Velmans (1991a; 1991b) proposed that consciousness plays a minor explanatory role in the information processing approach and that unconscious mechanisms process stimuli and responses and intervene between them. In contrast, the present commentary describes a thought experiment suggesting that, although input information is initially processed unconsciously, subsequent processing involves consciousness, and consciousness plays an important role in the explanation of behavior.
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  9. Sam S. Rakover (1994). Consciousness Explained?: A Commentary on Dennett's Consciousness Explained. International Studies in Philosophy 26 (2):97-99.
     
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  10. Sam S. Rakover (1993). Theories of Mind: Some Methodological/Conceptual Problems and an Alternative Approach. Behavioral and Brain Sciences 16 (1):73.
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  11. Sam S. Rakover (1992). Outflanking the Mind-Body Problem: Scientific Progress in the History of Psychology. Journal for the Theory of Social Behaviour 22 (2):145–173.
  12. Sam S. Rakover (1991). Tallying the “Tally Argument”: What Next? Behavioral and Brain Sciences 14 (4):727-729.
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  13. Sam S. Rakover & Kalman J. Kaplan (1990). Metapsychology Missing Links in Behavior, Mind & Science. Monograph Collection (Matt - Pseudo).
  14. Sam S. Rakover (1989). Incommensurability: The Scaling of Mind-Body Theories as a Counter Example. Behaviorism 17 (2):103-118.
    An opponent thesis to that of incommensurability—the commensurability approach—is proposed. The new thesis is based on the delineation of an empirical comparative metatheory for comparing theories of different paradigms. The method of multidimensional scaling together with the proximity-predictability hypothesis instantiate and substantiate this metatheory. The scaling of mind body theories, and the confirmation of certain predictions derived from MDS and the PP hypothesis concerning the relations that exist among these theories, are brought as actual examples supporting the present paper's approach.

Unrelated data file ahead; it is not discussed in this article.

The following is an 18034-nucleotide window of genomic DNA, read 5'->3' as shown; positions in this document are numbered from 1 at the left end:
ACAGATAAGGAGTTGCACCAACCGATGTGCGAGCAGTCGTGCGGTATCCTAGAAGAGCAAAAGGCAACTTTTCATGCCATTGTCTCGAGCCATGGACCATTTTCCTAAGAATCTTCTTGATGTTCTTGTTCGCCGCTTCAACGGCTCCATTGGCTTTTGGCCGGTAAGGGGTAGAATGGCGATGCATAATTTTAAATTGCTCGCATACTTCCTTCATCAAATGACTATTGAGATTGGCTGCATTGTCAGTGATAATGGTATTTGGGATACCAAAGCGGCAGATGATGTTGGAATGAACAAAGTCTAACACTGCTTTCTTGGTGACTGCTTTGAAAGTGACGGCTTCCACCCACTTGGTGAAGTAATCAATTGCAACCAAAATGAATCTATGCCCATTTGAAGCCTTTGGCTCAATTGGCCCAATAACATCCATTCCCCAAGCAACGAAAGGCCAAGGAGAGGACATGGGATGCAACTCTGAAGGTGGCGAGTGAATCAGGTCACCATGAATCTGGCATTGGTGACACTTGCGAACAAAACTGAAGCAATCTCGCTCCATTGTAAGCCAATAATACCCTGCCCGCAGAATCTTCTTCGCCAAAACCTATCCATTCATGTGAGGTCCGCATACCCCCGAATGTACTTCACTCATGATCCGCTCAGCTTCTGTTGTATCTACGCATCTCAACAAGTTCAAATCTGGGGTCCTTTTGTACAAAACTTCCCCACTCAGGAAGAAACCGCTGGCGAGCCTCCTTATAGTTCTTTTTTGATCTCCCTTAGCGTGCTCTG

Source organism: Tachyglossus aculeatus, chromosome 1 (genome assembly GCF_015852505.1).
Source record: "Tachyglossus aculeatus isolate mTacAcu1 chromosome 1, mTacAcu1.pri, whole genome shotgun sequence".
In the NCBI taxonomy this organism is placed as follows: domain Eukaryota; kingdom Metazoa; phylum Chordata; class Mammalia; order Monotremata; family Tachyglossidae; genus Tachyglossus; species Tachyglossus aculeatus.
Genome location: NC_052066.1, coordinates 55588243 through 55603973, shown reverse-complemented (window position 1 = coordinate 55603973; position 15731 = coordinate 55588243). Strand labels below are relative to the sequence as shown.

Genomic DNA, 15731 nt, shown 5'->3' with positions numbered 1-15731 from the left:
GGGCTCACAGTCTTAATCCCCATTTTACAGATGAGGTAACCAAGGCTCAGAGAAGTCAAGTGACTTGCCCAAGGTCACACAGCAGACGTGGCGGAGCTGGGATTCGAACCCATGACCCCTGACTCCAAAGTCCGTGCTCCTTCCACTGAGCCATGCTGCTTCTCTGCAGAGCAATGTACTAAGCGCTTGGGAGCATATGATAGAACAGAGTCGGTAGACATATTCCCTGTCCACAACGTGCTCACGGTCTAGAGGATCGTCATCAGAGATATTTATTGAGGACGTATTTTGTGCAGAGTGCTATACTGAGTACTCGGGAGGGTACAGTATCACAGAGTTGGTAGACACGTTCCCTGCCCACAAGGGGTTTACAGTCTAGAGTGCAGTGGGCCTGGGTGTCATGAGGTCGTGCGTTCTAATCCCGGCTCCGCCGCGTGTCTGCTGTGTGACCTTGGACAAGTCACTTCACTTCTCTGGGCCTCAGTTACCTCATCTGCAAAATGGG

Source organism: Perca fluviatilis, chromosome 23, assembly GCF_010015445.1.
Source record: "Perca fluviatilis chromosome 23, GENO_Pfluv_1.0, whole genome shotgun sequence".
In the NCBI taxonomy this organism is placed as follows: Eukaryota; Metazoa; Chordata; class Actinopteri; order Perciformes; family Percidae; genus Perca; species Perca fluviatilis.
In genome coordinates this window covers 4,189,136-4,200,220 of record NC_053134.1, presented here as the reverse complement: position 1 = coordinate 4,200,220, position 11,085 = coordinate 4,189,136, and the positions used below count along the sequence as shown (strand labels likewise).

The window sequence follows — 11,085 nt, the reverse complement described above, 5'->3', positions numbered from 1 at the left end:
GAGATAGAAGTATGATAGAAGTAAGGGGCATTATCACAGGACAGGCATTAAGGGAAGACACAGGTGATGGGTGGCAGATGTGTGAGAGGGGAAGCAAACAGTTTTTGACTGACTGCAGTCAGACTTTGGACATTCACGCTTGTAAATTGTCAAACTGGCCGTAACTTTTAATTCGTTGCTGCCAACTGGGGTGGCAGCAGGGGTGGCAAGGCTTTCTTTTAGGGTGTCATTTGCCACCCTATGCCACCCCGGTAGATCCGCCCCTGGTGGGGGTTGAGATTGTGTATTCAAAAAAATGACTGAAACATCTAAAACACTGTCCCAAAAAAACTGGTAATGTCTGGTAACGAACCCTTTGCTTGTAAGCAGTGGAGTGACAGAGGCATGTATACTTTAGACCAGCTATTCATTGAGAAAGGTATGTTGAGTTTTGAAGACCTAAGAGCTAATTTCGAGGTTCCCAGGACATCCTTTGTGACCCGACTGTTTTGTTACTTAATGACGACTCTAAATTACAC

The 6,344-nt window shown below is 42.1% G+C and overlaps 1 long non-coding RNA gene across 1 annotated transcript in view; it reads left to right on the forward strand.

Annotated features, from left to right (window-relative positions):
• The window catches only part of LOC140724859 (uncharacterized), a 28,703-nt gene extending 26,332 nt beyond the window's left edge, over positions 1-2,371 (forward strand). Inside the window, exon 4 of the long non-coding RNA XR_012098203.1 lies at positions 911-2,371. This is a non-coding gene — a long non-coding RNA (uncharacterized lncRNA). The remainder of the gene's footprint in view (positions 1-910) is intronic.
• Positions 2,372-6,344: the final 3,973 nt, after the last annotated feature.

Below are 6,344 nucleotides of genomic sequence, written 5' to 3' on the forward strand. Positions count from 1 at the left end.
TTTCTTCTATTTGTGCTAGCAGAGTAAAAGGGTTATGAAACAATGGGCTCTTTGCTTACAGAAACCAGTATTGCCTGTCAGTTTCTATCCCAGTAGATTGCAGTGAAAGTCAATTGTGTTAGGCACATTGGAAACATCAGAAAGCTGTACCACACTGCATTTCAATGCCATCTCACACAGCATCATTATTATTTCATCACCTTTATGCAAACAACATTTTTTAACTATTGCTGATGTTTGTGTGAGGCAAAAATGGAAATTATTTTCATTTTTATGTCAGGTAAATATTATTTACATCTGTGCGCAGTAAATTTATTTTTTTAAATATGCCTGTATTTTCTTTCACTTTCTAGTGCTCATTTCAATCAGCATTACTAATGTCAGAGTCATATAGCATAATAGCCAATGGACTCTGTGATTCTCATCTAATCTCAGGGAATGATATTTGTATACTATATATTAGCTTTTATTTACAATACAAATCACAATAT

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  15. Sam S. Rakover (1986). Latent Avoidance Learning: Positive Transfer From Barpress to Shuttle Avoidance and Vice Versa. Bulletin of the Psychonomic Society 24 (4):286-289.
  16. Sam S. Rakover (1984). Avoidance Theory: The Nature of Innate Responses and Their Interaction with Acquired Responses. Behavioral and Brain Sciences 7 (4):752.
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  17. Sam S. Rakover (1983). Hypothesizing From Introspections: A Model for the Role of Mental Entities in Psychological Explanation. Journal for the Theory of Social Behaviour 13 (2):211–230.
  18. Sam S. Rakover (1983). In Defense of Memory Viewed as Stored Mental Representation. Behaviorism 11 (April):53-62.
    The present paper develops a defense for the representational approach to memory which wilcox and Katz believe leads to logical paradoxes. It is suggested that three of the central arguments of Wilcox and Katz make sense when one ascribes to the representational theory a "human-like" model, rather is based. the fourth major argument of Wilcox and Katz, which in the present article had been labelled the "eliminative' argument, has been shown to confuse ontological assuptions with logical considerations.
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  19. Sam S. Rakover & A. Yaniv (1980). Individual Trauma and National Response to External Threat: The Case of Israel. Bulletin of the Psychonomic Society 16 (3):217-220.
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  20. Sam S. Rakover (1979). One or Two Different Sets of Laws of Learning—Is This an Empirical Question? Bulletin of the Psychonomic Society 13 (1):41-43.
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  21. Sam S. Rakover & Malka Maon (1973). Serial Learning and Filled and Unfilled Delay Intervals: Effects of Informative Feedback Contingencies. Bulletin of the Psychonomic Society 2 (2):87-88.